In line with our promise last year to continue publishing incident reviews for Docker Hub, we have two to discuss from April. While many users were unaffected, it is important for us to be transparent with our community, and we hope it is both informative and instructive.
April 3rd 2021
Starting at about 07:30 UTC, a small proportion of registry requests (under 3%) against Docker Hub began failing. Initial investigation pointed towards several causes, including overloaded internal DNS services and significant and unusual load from several users and IPs. Changes were made to address all of these (scaling, blocking, etc), and while the issue seemed to resolve for several hours at a time, it continued coming back.
The issue re-occurred intermittently into the next day, at which point the actual root cause was determined to be under-scaled load balancers doing service discovery and routing for our applications.
In the past, the bottleneck for the load balancing system was network bandwidth on the nodes, and auto scaling rules were thus tied to bandwidth metrics. Over time and across some significant changes to this system, the load balancing application had become more CPU intensive, and thus the current auto scaling setup was poorly equipped to handle certain scenarios. Due to the low traffic on the weekend, the system was allowed to scale too low, to the point where CPU became overloaded even though bandwidth was fine. In fact the high CPU load also lead to gaps in metrics reporting from those nodes, which further confirmed the theory:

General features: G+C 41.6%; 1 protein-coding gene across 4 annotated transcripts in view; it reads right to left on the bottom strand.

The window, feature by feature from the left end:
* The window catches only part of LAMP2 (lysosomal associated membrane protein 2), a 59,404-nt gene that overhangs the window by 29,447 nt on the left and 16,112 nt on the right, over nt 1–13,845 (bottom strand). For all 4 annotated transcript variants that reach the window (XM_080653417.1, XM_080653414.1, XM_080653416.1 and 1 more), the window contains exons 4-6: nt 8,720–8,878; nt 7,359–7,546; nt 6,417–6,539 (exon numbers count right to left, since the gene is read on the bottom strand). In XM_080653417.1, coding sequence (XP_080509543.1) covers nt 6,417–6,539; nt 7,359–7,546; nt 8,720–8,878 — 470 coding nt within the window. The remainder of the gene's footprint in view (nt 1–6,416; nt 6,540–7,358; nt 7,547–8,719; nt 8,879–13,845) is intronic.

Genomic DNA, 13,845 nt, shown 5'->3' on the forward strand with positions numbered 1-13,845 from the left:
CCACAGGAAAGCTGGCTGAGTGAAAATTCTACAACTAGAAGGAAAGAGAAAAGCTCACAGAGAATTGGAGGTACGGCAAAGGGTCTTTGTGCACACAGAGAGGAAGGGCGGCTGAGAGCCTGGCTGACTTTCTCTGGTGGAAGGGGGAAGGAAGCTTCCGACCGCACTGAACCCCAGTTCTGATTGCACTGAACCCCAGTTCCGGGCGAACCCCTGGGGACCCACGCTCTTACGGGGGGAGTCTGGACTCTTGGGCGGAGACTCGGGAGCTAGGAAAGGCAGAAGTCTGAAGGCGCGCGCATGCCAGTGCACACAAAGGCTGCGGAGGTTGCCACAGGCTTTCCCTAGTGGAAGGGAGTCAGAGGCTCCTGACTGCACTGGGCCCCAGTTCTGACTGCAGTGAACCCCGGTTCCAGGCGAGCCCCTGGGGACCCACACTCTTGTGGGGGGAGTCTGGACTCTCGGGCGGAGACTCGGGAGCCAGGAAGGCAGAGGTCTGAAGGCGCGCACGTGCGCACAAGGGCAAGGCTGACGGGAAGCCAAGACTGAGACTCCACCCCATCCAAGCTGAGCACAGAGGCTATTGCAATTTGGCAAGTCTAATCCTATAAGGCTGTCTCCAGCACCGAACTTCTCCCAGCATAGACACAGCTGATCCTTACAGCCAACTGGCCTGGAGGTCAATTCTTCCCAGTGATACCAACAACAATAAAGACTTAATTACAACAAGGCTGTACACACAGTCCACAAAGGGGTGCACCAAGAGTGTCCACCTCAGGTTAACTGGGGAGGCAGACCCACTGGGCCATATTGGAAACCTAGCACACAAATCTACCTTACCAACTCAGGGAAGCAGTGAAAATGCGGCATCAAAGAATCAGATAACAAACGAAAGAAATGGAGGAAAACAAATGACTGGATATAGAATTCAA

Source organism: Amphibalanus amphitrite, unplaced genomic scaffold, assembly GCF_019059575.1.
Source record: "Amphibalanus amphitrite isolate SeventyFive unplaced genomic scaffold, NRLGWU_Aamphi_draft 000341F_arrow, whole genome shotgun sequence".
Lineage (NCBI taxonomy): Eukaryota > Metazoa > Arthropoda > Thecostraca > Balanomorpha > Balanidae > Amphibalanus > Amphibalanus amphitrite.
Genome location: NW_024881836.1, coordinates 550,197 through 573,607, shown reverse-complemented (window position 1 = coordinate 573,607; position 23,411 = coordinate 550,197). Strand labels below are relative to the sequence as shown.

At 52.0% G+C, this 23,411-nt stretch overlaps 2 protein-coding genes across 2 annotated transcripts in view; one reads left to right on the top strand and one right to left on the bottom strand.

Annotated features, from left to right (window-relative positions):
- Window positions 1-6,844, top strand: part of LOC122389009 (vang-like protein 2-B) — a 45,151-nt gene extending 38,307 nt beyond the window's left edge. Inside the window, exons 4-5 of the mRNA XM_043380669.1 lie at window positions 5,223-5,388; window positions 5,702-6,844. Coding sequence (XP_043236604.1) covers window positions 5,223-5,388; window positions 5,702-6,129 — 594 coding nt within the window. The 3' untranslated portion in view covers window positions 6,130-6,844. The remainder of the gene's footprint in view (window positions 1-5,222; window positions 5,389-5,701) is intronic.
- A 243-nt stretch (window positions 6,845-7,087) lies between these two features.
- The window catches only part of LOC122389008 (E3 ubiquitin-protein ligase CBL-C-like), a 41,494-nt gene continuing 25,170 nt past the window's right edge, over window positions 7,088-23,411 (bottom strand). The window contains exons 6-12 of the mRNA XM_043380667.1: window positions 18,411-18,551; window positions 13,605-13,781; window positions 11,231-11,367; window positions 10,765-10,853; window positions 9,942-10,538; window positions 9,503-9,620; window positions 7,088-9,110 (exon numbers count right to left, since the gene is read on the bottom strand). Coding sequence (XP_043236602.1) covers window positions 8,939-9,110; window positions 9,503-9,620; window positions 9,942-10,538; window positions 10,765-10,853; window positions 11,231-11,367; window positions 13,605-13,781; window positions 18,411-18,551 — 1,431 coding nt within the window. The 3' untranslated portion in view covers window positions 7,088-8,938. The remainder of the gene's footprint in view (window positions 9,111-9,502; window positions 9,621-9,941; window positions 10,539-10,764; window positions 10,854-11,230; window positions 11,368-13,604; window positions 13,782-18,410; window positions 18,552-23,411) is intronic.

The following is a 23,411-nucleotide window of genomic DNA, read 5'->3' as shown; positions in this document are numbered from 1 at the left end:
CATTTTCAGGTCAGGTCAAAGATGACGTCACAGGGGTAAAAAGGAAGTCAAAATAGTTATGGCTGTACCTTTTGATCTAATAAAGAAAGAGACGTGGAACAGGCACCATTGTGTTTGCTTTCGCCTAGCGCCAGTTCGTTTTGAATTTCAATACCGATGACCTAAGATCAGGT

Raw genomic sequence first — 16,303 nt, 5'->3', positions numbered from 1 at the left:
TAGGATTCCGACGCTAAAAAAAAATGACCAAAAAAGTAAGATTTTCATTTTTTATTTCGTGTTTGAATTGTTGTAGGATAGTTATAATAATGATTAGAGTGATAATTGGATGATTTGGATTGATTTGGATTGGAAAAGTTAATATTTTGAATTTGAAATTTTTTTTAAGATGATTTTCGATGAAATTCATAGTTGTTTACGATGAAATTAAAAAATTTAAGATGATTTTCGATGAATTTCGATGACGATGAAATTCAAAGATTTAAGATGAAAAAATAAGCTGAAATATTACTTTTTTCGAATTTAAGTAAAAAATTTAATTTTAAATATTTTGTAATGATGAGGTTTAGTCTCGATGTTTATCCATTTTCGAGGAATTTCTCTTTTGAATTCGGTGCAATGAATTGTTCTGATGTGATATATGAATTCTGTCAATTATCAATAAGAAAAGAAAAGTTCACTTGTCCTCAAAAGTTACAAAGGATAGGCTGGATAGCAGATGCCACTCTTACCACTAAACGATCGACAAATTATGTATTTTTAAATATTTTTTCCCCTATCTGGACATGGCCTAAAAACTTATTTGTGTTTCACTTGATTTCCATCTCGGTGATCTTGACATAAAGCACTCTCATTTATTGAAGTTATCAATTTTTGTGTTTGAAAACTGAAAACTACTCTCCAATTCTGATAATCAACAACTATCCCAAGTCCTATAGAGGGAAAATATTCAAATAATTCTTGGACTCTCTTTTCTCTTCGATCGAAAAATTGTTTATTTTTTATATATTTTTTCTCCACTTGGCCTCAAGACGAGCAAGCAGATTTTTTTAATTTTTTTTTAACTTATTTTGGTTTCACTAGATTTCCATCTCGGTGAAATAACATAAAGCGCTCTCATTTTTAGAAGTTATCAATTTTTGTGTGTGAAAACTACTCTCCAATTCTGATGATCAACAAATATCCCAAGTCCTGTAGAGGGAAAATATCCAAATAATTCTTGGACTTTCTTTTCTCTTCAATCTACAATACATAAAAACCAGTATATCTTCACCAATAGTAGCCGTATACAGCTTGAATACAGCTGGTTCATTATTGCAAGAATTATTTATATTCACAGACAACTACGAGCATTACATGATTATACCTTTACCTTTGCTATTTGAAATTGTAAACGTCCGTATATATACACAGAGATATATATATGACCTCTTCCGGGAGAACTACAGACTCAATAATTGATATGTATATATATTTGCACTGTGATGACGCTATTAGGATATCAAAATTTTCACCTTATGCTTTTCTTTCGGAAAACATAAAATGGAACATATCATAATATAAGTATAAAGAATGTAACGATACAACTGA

Upon recognizing this, the deployment was manually scaled and the incident resolved at about 20:50 UTC on April 4th.
April 15th 2021
At 17:46 UTC, a change to the registry service was made that scaled up a new version and scaled down an old version. The configuration for our service discovery system needed to be updated to recognize this new version, but the changes were deployed in the wrong order. As such, our load balancers were unaware of any valid backends to serve Docker Hub registry traffic, and registry requests were met with a 503 error response.
The error in deployment was immediately recognized, and the configuration change for service discovery was quickly pushed. The error was resolved by 18:06 UTC.
Learnings and Improvements
With both incidents, we learned that we need more detailed and responsive monitoring for the registry pull request flow. We have already bolstered our internal monitoring to more quickly pick up these scenarios. In addition, while Hub endpoints are monitored externally, they are largely monitored in isolation – for example, checking that the registry API returns a valid response. Work is in progress to more exhaustively test the whole “docker pull” flow involving multiple API calls to multiple services, and from multiple external vantages, which would more quickly pick up on these types of issues.
For the earlier incident, we also made large changes to our load balancing deployment. Autoscaling rules were changed to reflect current bottlenecks (CPU), instance types were changed, and minimum instance counts were set higher. Metrics and alerting were updated to more quickly detect the issue, including looking for gaps in metrics. In the future, load testing for large changes will look at all metrics to determine whether the “bottleneck” attribute has changed.
As always, we take the availability of Docker Hub very seriously. We know millions of developers rely on Hub to get work done and to provide images for production workloads, and as such have made large investments in the reliability of Hub over the past several years. For example, the latter incident was resolved so easily and quickly in part due to better deployment automation built in the last year. We apologize for these incidents, and have taken action to ensure they don’t happen again.
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